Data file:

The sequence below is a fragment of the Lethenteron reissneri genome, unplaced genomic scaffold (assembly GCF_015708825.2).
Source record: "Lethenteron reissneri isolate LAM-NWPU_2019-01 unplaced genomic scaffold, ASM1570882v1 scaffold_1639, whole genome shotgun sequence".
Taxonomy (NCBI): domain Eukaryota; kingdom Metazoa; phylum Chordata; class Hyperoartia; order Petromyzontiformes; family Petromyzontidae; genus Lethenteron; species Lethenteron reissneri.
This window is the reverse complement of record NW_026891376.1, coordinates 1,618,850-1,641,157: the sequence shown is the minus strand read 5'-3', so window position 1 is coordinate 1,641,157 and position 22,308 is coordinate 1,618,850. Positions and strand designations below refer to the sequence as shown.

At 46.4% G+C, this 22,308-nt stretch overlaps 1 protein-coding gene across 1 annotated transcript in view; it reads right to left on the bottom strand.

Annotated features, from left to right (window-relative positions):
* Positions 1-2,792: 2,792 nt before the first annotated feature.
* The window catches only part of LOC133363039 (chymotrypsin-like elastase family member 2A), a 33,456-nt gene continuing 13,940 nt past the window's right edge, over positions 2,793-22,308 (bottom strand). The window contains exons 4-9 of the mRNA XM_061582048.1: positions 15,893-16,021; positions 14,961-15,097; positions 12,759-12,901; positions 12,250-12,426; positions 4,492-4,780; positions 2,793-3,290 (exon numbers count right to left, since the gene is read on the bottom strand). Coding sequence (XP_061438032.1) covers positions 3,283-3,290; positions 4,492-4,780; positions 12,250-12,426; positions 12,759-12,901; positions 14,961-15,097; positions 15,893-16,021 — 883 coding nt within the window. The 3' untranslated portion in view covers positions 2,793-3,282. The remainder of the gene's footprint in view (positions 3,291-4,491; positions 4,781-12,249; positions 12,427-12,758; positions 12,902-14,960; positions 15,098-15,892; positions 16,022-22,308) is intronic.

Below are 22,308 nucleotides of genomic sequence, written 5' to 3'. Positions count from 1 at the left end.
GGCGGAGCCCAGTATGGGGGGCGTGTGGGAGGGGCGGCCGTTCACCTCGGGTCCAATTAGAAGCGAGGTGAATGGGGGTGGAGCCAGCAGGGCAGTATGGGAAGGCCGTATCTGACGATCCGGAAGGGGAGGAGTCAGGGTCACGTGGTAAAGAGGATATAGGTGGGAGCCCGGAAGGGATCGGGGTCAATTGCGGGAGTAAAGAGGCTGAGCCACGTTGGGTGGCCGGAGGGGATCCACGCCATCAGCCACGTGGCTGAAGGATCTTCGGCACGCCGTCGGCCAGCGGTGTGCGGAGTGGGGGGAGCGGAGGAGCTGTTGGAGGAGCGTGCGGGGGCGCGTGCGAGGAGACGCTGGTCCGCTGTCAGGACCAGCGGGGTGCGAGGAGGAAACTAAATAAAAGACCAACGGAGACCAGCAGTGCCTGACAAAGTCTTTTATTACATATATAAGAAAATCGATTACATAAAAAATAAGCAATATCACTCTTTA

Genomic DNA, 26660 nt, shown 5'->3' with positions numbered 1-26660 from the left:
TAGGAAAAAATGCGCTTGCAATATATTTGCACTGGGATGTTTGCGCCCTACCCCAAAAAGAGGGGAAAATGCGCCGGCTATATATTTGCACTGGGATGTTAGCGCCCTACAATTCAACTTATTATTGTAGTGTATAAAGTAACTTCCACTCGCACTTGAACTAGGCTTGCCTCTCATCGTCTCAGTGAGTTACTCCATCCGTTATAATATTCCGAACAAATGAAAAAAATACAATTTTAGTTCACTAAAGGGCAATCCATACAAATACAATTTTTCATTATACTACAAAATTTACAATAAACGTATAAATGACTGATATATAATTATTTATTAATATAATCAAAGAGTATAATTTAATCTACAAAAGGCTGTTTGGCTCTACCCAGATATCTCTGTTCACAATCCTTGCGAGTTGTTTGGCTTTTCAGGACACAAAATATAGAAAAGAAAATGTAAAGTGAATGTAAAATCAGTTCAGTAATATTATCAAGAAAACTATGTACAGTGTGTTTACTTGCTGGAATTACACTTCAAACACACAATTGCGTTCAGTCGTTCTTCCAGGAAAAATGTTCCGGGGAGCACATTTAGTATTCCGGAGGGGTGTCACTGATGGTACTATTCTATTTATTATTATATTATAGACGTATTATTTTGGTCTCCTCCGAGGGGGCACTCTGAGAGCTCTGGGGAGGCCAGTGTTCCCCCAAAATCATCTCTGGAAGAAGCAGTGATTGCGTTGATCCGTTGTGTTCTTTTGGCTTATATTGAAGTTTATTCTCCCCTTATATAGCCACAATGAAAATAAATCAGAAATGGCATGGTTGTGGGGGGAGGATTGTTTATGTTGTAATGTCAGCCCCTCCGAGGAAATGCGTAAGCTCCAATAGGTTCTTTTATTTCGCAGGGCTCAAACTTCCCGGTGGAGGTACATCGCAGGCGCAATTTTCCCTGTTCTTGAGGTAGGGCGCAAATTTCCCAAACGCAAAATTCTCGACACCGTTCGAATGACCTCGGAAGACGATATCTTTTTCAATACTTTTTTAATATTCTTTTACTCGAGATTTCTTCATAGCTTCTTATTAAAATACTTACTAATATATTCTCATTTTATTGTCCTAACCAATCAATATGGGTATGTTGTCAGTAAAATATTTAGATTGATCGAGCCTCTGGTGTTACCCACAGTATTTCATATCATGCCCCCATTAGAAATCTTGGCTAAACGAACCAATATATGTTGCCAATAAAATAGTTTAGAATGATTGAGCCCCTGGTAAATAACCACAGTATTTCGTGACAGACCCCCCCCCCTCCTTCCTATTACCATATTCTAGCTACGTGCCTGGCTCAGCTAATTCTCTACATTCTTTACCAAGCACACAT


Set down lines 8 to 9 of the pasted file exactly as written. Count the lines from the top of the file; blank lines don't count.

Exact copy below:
* The window catches only part of LOC133363039 (chymotrypsin-like elastase family member 2A), a 33,456-nt gene continuing 13,940 nt past the window's right edge, over positions 2,793-22,308 (bottom strand). The window contains exons 4-9 of the mRNA XM_061582048.1: positions 15,893-16,021; positions 14,961-15,097; positions 12,759-12,901; positions 12,250-12,426; positions 4,492-4,780; positions 2,793-3,290 (exon numbers count right to left, since the gene is read on the bottom strand). Coding sequence (XP_061438032.1) covers positions 3,283-3,290; positions 4,492-4,780; positions 12,250-12,426; positions 12,759-12,901; positions 14,961-15,097; positions 15,893-16,021 — 883 coding nt within the window. The 3' untranslated portion in view covers positions 2,793-3,282. The remainder of the gene's footprint in view (positions 3,291-4,491; positions 4,781-12,249; positions 12,427-12,758; positions 12,902-14,960; positions 15,098-15,892; positions 16,022-22,308) is intronic.

Below are 22,308 nucleotides of genomic sequence, written 5' to 3'. Positions count from 1 at the left end.